This Week in Occupational Licensing, September 16th

This Week in Occupational Licensing, September 16th

News and Commentary

Niskanen’s Robert Orr traces current physician shortage in the U.S. to the Graduate Medical Education National Advisory Committee Report’s predication of an impending physician surplus, which influenced such Federal actions as raising resident training requirement stringency.

Frances Floresca argues that the pandemic provides a opportune window for occupational licensing reform in The Wastewatcher blog.

Nick Sibilla opines for USA Today that licensing presents barriers to employment for ex-offenders, costing the U.S. economy.

The American Medical Association lists the requirements of a Health and Humans Services declaration, noting that they oppose the declaration’s public health emergency pharmacist requirements.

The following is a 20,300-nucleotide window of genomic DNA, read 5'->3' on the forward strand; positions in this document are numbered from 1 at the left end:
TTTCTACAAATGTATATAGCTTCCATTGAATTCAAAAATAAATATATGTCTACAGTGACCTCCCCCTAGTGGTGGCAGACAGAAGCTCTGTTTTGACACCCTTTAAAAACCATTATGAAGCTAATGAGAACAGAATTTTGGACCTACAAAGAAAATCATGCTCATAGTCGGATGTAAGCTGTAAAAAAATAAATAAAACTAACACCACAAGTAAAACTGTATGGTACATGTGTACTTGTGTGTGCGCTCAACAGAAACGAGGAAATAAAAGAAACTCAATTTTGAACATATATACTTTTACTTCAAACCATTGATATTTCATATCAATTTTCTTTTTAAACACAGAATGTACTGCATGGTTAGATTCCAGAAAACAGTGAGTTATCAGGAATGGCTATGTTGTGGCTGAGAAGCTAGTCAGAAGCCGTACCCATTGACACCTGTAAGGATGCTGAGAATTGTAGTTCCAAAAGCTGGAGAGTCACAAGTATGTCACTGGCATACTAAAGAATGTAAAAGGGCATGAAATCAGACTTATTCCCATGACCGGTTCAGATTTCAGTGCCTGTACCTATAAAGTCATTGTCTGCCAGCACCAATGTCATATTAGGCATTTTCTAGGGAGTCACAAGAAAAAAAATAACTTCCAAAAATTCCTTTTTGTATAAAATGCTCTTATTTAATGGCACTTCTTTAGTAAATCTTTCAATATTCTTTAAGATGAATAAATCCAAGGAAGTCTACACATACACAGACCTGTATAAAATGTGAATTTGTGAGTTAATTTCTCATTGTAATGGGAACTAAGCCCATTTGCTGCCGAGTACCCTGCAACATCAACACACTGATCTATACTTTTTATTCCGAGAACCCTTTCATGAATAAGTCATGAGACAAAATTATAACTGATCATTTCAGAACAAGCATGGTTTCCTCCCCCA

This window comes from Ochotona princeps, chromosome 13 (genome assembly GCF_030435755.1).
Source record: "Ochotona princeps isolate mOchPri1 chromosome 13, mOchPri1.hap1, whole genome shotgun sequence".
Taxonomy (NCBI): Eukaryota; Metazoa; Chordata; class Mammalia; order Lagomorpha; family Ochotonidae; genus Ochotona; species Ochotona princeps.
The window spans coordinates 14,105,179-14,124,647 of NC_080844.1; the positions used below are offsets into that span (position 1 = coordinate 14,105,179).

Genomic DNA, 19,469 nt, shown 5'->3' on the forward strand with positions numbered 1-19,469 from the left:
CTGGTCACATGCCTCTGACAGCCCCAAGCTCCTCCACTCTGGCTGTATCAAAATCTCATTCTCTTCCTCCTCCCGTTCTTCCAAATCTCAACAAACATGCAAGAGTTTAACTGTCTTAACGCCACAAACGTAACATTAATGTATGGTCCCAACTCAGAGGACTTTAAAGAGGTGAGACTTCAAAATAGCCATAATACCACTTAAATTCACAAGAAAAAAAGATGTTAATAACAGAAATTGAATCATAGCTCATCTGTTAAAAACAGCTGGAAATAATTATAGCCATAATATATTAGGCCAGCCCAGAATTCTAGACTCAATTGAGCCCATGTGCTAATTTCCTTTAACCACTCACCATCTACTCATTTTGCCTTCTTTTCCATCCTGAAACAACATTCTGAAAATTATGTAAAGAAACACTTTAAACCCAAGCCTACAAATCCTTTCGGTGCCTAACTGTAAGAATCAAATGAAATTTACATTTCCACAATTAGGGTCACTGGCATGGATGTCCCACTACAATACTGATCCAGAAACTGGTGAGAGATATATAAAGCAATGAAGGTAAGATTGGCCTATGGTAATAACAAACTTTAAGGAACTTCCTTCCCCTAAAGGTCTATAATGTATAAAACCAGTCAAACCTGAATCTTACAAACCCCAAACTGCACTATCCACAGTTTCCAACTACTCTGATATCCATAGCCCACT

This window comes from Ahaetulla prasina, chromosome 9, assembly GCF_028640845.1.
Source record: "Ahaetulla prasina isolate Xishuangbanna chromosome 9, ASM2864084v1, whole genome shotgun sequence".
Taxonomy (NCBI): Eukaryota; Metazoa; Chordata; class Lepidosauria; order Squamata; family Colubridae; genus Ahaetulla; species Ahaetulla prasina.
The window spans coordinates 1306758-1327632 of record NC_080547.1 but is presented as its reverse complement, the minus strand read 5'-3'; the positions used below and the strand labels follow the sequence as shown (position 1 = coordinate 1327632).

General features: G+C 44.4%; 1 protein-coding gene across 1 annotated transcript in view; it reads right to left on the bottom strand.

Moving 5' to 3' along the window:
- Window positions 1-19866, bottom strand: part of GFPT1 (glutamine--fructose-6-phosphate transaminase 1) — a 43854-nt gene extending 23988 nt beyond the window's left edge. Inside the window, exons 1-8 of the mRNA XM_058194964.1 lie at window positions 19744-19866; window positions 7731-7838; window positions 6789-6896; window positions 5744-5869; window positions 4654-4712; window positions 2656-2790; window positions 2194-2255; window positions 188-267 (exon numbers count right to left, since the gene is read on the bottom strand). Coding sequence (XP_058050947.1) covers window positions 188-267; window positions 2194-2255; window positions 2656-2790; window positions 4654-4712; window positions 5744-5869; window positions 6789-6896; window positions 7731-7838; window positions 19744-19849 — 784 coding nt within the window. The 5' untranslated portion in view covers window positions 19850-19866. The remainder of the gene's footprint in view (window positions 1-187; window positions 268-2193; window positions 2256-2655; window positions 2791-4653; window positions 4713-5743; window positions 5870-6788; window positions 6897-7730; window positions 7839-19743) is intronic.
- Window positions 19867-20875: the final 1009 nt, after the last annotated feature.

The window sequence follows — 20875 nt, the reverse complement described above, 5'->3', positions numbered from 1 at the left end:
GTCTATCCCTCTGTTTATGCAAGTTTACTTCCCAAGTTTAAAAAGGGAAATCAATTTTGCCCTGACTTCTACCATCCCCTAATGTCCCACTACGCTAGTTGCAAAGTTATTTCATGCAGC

Tribune Content Agency summarizes a Pew Charitable Trust report finding that roughly half of the physicians licensed to prescribe an addiction treating medication prescribe it. Philadelphia physicians call for licensing reform.

JDSupra anticipates the signing of a California bill that would require the licensure of debt collectors.

Jarrett Skorup reports for the Mackinac Center on bills passed by Michigan’s House that would exclude misdemeanors from ‘moral character’ licensing requirements.

A Cato live online policy forum highlights government licensing’s impediment to adequate healthcare.

Eric Wicklund for Mobile Health Intelligence writes that Georgia Governor Brian Kemp vetoed a bill entering the Peach State into the Audiology and Speech-Language Pathology Interstate Compact, allowing pathologists to virtually treat patients across state borders.

I didn't find this helpful.This was helpful. Please let us know if you found this article helpful.
By |2020-09-29T09:31:38-07:00September 16th, 2020|Blog, Occupational Licensing|